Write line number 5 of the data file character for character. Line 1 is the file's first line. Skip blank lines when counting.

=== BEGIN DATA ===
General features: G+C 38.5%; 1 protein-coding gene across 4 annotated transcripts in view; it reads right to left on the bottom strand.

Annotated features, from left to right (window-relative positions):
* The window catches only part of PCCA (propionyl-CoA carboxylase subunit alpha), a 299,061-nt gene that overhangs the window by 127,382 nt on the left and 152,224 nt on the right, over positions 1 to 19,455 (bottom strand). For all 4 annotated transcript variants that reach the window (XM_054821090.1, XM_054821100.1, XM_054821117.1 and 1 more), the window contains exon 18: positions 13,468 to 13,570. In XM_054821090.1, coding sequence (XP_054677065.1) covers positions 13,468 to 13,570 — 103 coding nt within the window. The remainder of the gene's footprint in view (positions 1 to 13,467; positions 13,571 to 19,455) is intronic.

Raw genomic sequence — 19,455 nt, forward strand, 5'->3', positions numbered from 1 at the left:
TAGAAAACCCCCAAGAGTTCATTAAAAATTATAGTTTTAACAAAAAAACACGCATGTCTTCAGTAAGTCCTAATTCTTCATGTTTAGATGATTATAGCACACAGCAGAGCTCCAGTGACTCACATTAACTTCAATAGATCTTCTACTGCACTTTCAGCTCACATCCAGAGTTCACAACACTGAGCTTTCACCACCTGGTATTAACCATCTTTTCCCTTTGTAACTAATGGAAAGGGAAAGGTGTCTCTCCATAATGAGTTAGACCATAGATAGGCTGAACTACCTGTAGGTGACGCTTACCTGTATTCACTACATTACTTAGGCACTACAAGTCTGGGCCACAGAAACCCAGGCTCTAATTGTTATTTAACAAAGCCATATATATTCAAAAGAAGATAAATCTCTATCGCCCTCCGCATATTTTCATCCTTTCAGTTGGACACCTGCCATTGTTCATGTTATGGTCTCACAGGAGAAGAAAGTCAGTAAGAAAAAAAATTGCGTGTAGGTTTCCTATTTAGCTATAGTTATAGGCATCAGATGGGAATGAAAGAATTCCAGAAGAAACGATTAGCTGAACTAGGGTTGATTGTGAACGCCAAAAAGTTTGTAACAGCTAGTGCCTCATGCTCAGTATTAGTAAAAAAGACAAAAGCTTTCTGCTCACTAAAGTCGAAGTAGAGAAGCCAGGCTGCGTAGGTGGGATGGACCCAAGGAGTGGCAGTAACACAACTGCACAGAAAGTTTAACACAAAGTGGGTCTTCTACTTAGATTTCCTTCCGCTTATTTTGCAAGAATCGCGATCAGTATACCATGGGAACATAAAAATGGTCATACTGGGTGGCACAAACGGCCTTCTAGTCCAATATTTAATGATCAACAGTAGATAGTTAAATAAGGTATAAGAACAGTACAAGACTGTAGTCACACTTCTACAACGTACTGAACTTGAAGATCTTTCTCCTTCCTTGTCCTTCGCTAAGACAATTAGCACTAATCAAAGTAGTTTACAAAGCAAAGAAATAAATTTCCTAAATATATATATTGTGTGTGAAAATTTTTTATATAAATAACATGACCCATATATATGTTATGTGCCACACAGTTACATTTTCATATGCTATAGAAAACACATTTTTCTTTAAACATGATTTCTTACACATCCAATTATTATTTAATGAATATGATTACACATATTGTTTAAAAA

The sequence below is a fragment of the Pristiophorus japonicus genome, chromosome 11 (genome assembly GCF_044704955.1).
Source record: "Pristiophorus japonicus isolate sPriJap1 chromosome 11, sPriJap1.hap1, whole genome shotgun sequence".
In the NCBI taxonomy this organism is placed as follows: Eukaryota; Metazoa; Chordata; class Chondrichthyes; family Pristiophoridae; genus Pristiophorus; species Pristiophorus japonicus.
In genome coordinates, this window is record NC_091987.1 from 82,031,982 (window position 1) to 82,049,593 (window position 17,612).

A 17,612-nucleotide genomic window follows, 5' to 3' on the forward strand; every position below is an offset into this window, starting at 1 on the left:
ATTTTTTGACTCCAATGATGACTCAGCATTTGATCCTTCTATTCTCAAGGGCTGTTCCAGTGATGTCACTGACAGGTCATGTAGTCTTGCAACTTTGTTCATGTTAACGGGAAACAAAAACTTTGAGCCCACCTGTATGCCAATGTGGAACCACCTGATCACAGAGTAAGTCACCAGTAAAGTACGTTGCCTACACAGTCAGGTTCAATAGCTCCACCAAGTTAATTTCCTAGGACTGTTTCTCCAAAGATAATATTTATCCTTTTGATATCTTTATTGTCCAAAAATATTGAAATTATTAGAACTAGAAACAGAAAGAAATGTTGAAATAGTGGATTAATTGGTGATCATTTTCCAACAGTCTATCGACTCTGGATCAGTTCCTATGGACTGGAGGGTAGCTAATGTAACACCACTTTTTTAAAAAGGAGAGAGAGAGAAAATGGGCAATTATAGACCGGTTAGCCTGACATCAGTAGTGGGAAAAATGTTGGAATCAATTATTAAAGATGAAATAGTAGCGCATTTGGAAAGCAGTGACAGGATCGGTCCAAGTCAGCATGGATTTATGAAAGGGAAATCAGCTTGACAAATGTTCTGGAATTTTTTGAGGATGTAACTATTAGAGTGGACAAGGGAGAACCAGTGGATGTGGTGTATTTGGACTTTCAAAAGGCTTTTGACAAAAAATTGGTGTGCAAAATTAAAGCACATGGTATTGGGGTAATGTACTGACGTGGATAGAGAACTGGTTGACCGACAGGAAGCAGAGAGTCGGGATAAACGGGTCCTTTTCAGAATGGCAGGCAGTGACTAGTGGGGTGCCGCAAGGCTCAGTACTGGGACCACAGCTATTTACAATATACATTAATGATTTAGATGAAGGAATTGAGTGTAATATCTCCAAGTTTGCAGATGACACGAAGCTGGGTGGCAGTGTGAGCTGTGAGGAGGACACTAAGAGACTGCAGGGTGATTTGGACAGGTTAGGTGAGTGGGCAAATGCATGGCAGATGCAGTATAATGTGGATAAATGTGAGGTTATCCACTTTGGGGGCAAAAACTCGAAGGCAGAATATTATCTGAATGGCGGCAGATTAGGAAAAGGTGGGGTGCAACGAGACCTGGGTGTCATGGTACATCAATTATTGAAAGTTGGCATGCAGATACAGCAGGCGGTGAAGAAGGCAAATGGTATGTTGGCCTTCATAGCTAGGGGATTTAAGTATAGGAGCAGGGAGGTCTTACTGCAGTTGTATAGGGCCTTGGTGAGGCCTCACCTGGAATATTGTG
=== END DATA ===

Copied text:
TAGAAAACCCCCAAGAGTTCATTAAAAATTATAGTTTTAACAAAAAAACACGCATGTCTTCAGTAAGTCCTAATTCTTCATGTTTAGATGATTATAGCACACAGCAGAGCTCCAGTGACTCACATTAACTTCAATAGATCTTCTACTGCACTTTCAGCTCACATCCAGAGTTCACAACACTGAGCTTTCACCACCTGGTATTAACCATCTTTTCCCTTTGTAACTAATGGAAAGGGAAAGGTGTCTCTCCATAATGAGTTAGACCATAGATAGGCTGAACTACCTGTAGGTGACGCTTACCTGTATTCACTACATTACTTAGGCACTACAAGTCTGGGCCACAGAAACCCAGGCTCTAATTGTTATTTAACAAAGCCATATATATTCAAAAGAAGATAAATCTCTATCGCCCTCCGCATATTTTCATCCTTTCAGTTGGACACCTGCCATTGTTCATGTTATGGTCTCACAGGAGAAGAAAGTCAGTAAGAAAAAAAATTGCGTGTAGGTTTCCTATTTAGCTATAGTTATAGGCATCAGATGGGAATGAAAGAATTCCAGAAGAAACGATTAGCTGAACTAGGGTTGATTGTGAACGCCAAAAAGTTTGTAACAGCTAGTGCCTCATGCTCAGTATTAGTAAAAAAGACAAAAGCTTTCTGCTCACTAAAGTCGAAGTAGAGAAGCCAGGCTGCGTAGGTGGGATGGACCCAAGGAGTGGCAGTAACACAACTGCACAGAAAGTTTAACACAAAGTGGGTCTTCTACTTAGATTTCCTTCCGCTTATTTTGCAAGAATCGCGATCAGTATACCATGGGAACATAAAAATGGTCATACTGGGTGGCACAAACGGCCTTCTAGTCCAATATTTAATGATCAACAGTAGATAGTTAAATAAGGTATAAGAACAGTACAAGACTGTAGTCACACTTCTACAACGTACTGAACTTGAAGATCTTTCTCCTTCCTTGTCCTTCGCTAAGACAATTAGCACTAATCAAAGTAGTTTACAAAGCAAAGAAATAAATTTCCTAAATATATATATTGTGTGTGAAAATTTTTTATATAAATAACATGACCCATATATATGTTATGTGCCACACAGTTACATTTTCATATGCTATAGAAAACACATTTTTCTTTAAACATGATTTCTTACACATCCAATTATTATTTAATGAATATGATTACACATATTGTTTAAAAA